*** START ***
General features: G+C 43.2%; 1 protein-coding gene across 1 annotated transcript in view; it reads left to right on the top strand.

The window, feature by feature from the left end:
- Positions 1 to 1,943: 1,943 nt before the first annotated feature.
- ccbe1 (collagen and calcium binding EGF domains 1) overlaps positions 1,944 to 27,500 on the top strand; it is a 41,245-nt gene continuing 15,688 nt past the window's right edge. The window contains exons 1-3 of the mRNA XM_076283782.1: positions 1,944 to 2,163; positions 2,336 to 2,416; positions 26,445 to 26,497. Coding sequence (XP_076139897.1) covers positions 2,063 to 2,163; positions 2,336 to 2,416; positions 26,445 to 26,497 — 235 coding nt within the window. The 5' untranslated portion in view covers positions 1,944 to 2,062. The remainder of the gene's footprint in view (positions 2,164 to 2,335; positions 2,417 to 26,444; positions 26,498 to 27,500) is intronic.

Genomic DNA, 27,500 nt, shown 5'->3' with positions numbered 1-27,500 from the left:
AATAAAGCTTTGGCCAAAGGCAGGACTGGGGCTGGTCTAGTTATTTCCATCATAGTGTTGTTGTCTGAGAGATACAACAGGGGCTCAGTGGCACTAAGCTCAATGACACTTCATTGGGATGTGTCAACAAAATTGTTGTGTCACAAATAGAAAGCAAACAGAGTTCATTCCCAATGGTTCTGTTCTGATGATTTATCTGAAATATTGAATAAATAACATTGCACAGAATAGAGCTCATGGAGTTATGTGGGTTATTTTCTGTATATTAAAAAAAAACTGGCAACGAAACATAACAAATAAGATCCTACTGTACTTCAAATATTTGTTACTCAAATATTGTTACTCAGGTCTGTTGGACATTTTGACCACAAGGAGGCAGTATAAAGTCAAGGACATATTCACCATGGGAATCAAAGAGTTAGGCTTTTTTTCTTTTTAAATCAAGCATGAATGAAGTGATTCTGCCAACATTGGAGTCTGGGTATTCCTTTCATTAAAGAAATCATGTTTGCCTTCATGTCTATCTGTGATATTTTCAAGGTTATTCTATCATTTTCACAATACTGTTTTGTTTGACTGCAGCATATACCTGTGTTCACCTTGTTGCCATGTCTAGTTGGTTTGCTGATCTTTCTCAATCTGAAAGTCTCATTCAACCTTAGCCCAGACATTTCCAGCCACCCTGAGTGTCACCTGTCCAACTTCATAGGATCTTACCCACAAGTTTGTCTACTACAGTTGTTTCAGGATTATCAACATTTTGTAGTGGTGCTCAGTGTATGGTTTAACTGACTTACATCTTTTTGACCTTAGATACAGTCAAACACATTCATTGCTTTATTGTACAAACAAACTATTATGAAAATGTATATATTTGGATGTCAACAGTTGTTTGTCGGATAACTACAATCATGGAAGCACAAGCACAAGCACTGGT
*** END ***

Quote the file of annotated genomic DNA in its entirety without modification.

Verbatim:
General features: G+C 43.2%; 1 protein-coding gene across 1 annotated transcript in view; it reads left to right on the top strand.

The window, feature by feature from the left end:
- Positions 1 to 1,943: 1,943 nt before the first annotated feature.
- ccbe1 (collagen and calcium binding EGF domains 1) overlaps positions 1,944 to 27,500 on the top strand; it is a 41,245-nt gene continuing 15,688 nt past the window's right edge. The window contains exons 1-3 of the mRNA XM_076283782.1: positions 1,944 to 2,163; positions 2,336 to 2,416; positions 26,445 to 26,497. Coding sequence (XP_076139897.1) covers positions 2,063 to 2,163; positions 2,336 to 2,416; positions 26,445 to 26,497 — 235 coding nt within the window. The 5' untranslated portion in view covers positions 1,944 to 2,062. The remainder of the gene's footprint in view (positions 2,164 to 2,335; positions 2,417 to 26,444; positions 26,498 to 27,500) is intronic.

Genomic DNA, 27,500 nt, shown 5'->3' with positions numbered 1-27,500 from the left:
AATAAAGCTTTGGCCAAAGGCAGGACTGGGGCTGGTCTAGTTATTTCCATCATAGTGTTGTTGTCTGAGAGATACAACAGGGGCTCAGTGGCACTAAGCTCAATGACACTTCATTGGGATGTGTCAACAAAATTGTTGTGTCACAAATAGAAAGCAAACAGAGTTCATTCCCAATGGTTCTGTTCTGATGATTTATCTGAAATATTGAATAAATAACATTGCACAGAATAGAGCTCATGGAGTTATGTGGGTTATTTTCTGTATATTAAAAAAAAACTGGCAACGAAACATAACAAATAAGATCCTACTGTACTTCAAATATTTGTTACTCAAATATTGTTACTCAGGTCTGTTGGACATTTTGACCACAAGGAGGCAGTATAAAGTCAAGGACATATTCACCATGGGAATCAAAGAGTTAGGCTTTTTTTCTTTTTAAATCAAGCATGAATGAAGTGATTCTGCCAACATTGGAGTCTGGGTATTCCTTTCATTAAAGAAATCATGTTTGCCTTCATGTCTATCTGTGATATTTTCAAGGTTATTCTATCATTTTCACAATACTGTTTTGTTTGACTGCAGCATATACCTGTGTTCACCTTGTTGCCATGTCTAGTTGGTTTGCTGATCTTTCTCAATCTGAAAGTCTCATTCAACCTTAGCCCAGACATTTCCAGCCACCCTGAGTGTCACCTGTCCAACTTCATAGGATCTTACCCACAAGTTTGTCTACTACAGTTGTTTCAGGATTATCAACATTTTGTAGTGGTGCTCAGTGTATGGTTTAACTGACTTACATCTTTTTGACCTTAGATACAGTCAAACACATTCATTGCTTTATTGTACAAACAAACTATTATGAAAATGTATATATTTGGATGTCAACAGTTGTTTGTCGGATAACTACAATCATGGAAGCACAAGCACAAGCACTGGT